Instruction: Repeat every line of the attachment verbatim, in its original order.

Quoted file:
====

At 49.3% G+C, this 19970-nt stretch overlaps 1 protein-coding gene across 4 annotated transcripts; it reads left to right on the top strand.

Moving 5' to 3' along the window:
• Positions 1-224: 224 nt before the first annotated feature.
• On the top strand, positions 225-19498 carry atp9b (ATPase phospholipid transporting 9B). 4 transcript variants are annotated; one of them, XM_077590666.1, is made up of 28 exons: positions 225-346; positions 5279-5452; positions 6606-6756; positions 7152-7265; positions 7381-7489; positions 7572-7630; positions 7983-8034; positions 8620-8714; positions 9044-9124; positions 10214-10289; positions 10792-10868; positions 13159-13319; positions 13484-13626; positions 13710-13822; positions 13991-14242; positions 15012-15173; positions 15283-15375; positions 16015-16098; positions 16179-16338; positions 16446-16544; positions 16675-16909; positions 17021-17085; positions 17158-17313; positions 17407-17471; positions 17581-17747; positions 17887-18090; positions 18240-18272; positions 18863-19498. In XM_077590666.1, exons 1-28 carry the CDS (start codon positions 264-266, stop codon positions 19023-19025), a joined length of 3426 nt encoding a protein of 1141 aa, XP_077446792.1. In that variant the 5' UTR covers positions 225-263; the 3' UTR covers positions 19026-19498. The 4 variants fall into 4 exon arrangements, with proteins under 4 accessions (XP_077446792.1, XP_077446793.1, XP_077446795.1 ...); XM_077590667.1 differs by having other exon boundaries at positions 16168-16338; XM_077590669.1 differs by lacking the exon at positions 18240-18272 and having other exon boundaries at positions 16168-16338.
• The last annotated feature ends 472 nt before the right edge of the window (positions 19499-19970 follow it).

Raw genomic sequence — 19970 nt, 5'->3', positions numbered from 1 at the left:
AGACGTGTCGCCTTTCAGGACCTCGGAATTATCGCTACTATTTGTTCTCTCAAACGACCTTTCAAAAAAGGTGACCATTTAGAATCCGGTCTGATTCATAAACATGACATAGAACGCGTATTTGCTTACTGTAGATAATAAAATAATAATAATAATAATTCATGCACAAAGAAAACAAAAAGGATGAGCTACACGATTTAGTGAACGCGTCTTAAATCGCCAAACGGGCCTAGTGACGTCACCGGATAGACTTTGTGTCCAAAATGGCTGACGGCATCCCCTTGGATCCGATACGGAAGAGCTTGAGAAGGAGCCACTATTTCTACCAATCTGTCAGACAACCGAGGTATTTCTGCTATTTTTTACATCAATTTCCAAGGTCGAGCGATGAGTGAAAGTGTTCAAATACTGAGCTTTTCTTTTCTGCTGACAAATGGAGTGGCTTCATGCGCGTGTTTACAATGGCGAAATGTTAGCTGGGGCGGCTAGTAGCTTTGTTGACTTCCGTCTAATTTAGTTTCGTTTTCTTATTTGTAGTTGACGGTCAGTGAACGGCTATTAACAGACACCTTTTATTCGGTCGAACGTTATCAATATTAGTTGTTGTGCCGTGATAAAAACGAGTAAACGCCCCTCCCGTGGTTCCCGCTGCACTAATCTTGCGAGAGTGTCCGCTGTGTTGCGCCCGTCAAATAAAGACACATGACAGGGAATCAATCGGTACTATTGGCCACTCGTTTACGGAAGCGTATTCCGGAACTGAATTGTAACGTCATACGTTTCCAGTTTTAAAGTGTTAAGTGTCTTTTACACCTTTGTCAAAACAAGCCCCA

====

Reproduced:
At 49.3% G+C, this 19970-nt stretch overlaps 1 protein-coding gene across 4 annotated transcripts; it reads left to right on the top strand.

Moving 5' to 3' along the window:
• Positions 1-224: 224 nt before the first annotated feature.
• On the top strand, positions 225-19498 carry atp9b (ATPase phospholipid transporting 9B). 4 transcript variants are annotated; one of them, XM_077590666.1, is made up of 28 exons: positions 225-346; positions 5279-5452; positions 6606-6756; positions 7152-7265; positions 7381-7489; positions 7572-7630; positions 7983-8034; positions 8620-8714; positions 9044-9124; positions 10214-10289; positions 10792-10868; positions 13159-13319; positions 13484-13626; positions 13710-13822; positions 13991-14242; positions 15012-15173; positions 15283-15375; positions 16015-16098; positions 16179-16338; positions 16446-16544; positions 16675-16909; positions 17021-17085; positions 17158-17313; positions 17407-17471; positions 17581-17747; positions 17887-18090; positions 18240-18272; positions 18863-19498. In XM_077590666.1, exons 1-28 carry the CDS (start codon positions 264-266, stop codon positions 19023-19025), a joined length of 3426 nt encoding a protein of 1141 aa, XP_077446792.1. In that variant the 5' UTR covers positions 225-263; the 3' UTR covers positions 19026-19498. The 4 variants fall into 4 exon arrangements, with proteins under 4 accessions (XP_077446792.1, XP_077446793.1, XP_077446795.1 ...); XM_077590667.1 differs by having other exon boundaries at positions 16168-16338; XM_077590669.1 differs by lacking the exon at positions 18240-18272 and having other exon boundaries at positions 16168-16338.
• The last annotated feature ends 472 nt before the right edge of the window (positions 19499-19970 follow it).

Raw genomic sequence — 19970 nt, 5'->3', positions numbered from 1 at the left:
AGACGTGTCGCCTTTCAGGACCTCGGAATTATCGCTACTATTTGTTCTCTCAAACGACCTTTCAAAAAAGGTGACCATTTAGAATCCGGTCTGATTCATAAACATGACATAGAACGCGTATTTGCTTACTGTAGATAATAAAATAATAATAATAATAATTCATGCACAAAGAAAACAAAAAGGATGAGCTACACGATTTAGTGAACGCGTCTTAAATCGCCAAACGGGCCTAGTGACGTCACCGGATAGACTTTGTGTCCAAAATGGCTGACGGCATCCCCTTGGATCCGATACGGAAGAGCTTGAGAAGGAGCCACTATTTCTACCAATCTGTCAGACAACCGAGGTATTTCTGCTATTTTTTACATCAATTTCCAAGGTCGAGCGATGAGTGAAAGTGTTCAAATACTGAGCTTTTCTTTTCTGCTGACAAATGGAGTGGCTTCATGCGCGTGTTTACAATGGCGAAATGTTAGCTGGGGCGGCTAGTAGCTTTGTTGACTTCCGTCTAATTTAGTTTCGTTTTCTTATTTGTAGTTGACGGTCAGTGAACGGCTATTAACAGACACCTTTTATTCGGTCGAACGTTATCAATATTAGTTGTTGTGCCGTGATAAAAACGAGTAAACGCCCCTCCCGTGGTTCCCGCTGCACTAATCTTGCGAGAGTGTCCGCTGTGTTGCGCCCGTCAAATAAAGACACATGACAGGGAATCAATCGGTACTATTGGCCACTCGTTTACGGAAGCGTATTCCGGAACTGAATTGTAACGTCATACGTTTCCAGTTTTAAAGTGTTAAGTGTCTTTTACACCTTTGTCAAAACAAGCCCCA